shutter reused postwar.
They were the standard wide angle on Adams cameras (B.J.A. 1932, p79.)

Post War
Series V11b f6.5,Anglic 82, 108, 133, 158, 203mm.Seen at No 382,41x, 384,49x and these are both coated. Coating makes a real difference here, and note the 108mm covers 5x7 easily, sharply. But also that the advert. in B.J.A. 1948 p27 specifies focus at f6.5, and close down without need to refocus. Use at f11 or less seems to be expected. At that time, it and the 2 AVIAR lenses seem to have been the most advertized items. None of these was in a shutter: Some vignetting can limit the angle covered if the Series VIIb lens is in the front of a blade shutter. An example was the above No382,41x in a Compur 2 No822,747 which is probably about 1953.

So it seems some mounting can be done, one candidate being a Compur shutter, while it is not clear if this is a front mounting job or not nor what size Compur was used.

Don Hutton
23-Jun-2006, 14:05
I have one which has been mounted into a synchro compur shutter - very nice little lens....

Mark Sawyer
24-Jun-2006, 16:57
Don~ Do you know if it was a direct fit, or was there machine work done to make it fit? And which size shutter? Thanks! ~ Mark

Dan Dozer
24-Jun-2006, 17:55

Vade Mecum shows the 5.25 in. VIIb mounted in a compur shutter but it doesn't say anything about the shutter size or if it was done by Cooke or by others except that it was "probably an older shutter reused postwar". While I don't have the VIIb, I do have the VIIa 6" which supposedly covers nearly as much as the VIIb. I've just started trying mine out on the 8 x 10 and have mixed results. You may need some sort of center filter if you use it for 8 x 10 work. The center of the image with my VIIa is definitely lighter than the outsides. Perhaps Don can add the results he has had with his.

Dan Fromm
25-Jun-2006, 04:58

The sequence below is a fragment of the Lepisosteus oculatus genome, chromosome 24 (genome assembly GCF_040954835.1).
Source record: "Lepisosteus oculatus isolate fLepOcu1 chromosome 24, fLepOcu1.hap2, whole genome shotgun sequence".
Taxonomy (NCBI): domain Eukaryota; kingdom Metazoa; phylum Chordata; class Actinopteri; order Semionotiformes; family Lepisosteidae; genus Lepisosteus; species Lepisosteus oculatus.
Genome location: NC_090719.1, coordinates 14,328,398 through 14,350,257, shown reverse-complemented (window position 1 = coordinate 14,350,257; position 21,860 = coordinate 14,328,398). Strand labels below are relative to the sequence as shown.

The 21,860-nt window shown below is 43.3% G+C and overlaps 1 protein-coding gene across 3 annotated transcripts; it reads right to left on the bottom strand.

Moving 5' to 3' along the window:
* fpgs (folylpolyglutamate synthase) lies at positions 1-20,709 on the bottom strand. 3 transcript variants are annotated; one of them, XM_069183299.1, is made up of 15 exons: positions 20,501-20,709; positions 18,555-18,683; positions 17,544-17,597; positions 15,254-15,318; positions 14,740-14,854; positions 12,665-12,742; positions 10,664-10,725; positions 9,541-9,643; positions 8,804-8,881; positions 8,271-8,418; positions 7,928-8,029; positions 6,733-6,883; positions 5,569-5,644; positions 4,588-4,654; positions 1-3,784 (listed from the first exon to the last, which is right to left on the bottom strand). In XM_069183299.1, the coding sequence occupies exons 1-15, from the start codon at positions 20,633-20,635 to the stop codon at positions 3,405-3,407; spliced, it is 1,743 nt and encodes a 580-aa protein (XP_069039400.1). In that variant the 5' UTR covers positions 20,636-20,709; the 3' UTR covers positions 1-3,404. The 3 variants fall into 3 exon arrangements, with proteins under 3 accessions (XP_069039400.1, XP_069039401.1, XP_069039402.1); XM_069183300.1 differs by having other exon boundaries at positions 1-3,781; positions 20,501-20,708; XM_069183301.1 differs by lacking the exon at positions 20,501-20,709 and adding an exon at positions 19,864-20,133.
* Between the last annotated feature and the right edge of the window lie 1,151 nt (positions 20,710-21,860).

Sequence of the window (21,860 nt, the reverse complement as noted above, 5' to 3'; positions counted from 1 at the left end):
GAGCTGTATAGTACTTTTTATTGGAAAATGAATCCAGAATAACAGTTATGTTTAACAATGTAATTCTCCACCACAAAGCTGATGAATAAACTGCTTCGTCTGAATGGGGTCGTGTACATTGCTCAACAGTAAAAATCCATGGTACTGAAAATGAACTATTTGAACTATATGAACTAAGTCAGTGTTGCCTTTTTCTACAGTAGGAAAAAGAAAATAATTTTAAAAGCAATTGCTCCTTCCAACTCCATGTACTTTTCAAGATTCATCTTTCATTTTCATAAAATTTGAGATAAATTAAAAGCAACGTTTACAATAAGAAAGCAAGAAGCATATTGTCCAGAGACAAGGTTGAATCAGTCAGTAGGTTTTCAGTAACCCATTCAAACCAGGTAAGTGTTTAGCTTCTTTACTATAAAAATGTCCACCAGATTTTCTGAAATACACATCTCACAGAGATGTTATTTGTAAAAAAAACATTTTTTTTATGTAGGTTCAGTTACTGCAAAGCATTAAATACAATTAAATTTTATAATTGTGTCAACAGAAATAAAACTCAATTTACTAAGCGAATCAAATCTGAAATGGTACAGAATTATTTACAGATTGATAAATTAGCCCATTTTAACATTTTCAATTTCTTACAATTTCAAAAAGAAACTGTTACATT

I have a number of Taylor Hobson lenses in barrel but, alas, no Ser. VIIbs. None has cells that go straight into a modern shutter.

Mark, Cooke Optics, successors to Taylor, Taylor, & Hobson, may be able to tell you the 6.25" Ser. VIIb's cell spacing. If they can't and no one else rescues you, you have a pair of light little paperweights.

Don Hutton
25-Jun-2006, 06:55
I'm really happy with this little lens. Looking over a pair of test shots I did with this lens and my 150mmXL, I would say that the Cooke exhibits slightly less fall-off than the XL. Remember though, 150ish on 8x10 is really wide. Anyway, I am happy using it on B&W without a CF. It is so much smaller and more compact than the XL I always carry it.

Mine appears to have had two adaptors machined so that it fits into the Synchro Compur. I would expect that Grimes would be able to mount it very easily and for my money, it would be a worthwhile expense. It is a very sharp little lens and gives you a fair bit of movement on 8x10.

Richard Årlin
26-Jun-2006, 05:08
Apart from a curiously engraved f/6,3 133mm VIIb in barrel I have a 158 in a syncro compur and a 108 in a compur shutter. Both seem to have required making a sleave to fit the shutter. Always when a discussion of this lens come up I try to persuade Barbara of Cooke that we need a new reproduction of this little gem, particularly the 82mm